Staffordshire poetry collection - the launch event
Poetry fans from across Staffordshire gathered for a celebration event for the launch of the county’s first poetry collection
The Staffordshire Poetry Collection includes 50 unique poems written by local people and was officially launched at Stafford library as part of National Poetry Day on 28 September.
During the evening people got to hear readings of the poems, welcome the new Young Poet Laureate Rebecca Lockwood and the new Staffordshire Poet laureate Emily Rose Galvin announced on the night.
The collection, chosen from over 140 entries, form a diverse and unique picture of Staffordshire in words. From Burton to Brewood, and Keele to Kinver, people’s favourite places to visit, memories and thoughts are amongst the themes.
Gill Heath, Library Chief at Staffordshire county council said: “We’re incredibly excited about our first ever Staffordshire Poetry collection and I would like to thank everyone who submitted a poem. “Not only will the collection help promote our wonderful county, but it’s a great way of boosting a wider appreciation of poetry and creative writing too. After all, we’re Staffordshire, the creative county and the collection gives us a unique blend of poems as diverse as the county itself.”
Outgoing Staffordshire Poet Laureate, Bert Flitcroft who worked with Staffordshire County Council’s library and arts service to pull the collection together said: “'I'm absolutely delighted with the collection, which I feel illustrates the diverse nature of our County and proves that poetry is alive and kicking in Staffordshire. “I do hope that the poems reach out to as many people as possible and I’m delighted that they are all now online with an audio option enabling everyone to be able to read, listen and explore them.”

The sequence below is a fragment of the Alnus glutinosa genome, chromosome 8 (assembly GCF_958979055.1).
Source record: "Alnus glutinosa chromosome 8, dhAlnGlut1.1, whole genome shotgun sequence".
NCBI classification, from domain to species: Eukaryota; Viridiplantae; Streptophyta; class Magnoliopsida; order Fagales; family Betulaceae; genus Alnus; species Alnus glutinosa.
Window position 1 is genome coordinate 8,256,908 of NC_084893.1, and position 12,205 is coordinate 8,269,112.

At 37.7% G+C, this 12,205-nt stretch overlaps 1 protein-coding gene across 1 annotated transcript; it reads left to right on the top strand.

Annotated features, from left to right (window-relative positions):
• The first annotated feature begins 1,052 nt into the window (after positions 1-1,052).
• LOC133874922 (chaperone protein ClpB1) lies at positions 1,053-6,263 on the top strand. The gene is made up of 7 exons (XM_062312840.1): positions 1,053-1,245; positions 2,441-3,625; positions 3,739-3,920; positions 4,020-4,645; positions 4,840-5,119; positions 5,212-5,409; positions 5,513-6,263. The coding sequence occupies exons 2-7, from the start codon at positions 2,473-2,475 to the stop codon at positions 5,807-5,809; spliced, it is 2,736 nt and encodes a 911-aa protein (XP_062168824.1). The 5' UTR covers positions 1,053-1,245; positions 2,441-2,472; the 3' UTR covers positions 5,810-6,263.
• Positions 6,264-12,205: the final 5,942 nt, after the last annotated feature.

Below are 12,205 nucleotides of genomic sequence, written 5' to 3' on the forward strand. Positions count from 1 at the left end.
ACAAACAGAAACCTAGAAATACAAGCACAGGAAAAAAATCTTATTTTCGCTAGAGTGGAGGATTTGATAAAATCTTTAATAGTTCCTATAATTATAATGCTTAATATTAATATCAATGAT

A selection of the poems inspired by Stafford and the surrounding areas are currently on display in Stafford Library. Funded by Stafford District Arts Council, local artist Dawn Jutton produced photographs in response to some of the locally themed poems which complement the collection on display.
The Staffordshire Poetry Collection can be viewed at www.staffordshirepoetlaureate.wordpress.com/staffordshirepoetrycollection.
Staffordshire poetry collection
Staffordshire Library and Arts Service has worked closely with Bert Flitcroft to create a Staffordshire Poetry Collection. The idea is to help create a cultural identity for Staffordshire by creating a picture of the county in words and art. The poems come from whole range of different people from former poet laureates to ordinary people all over the county.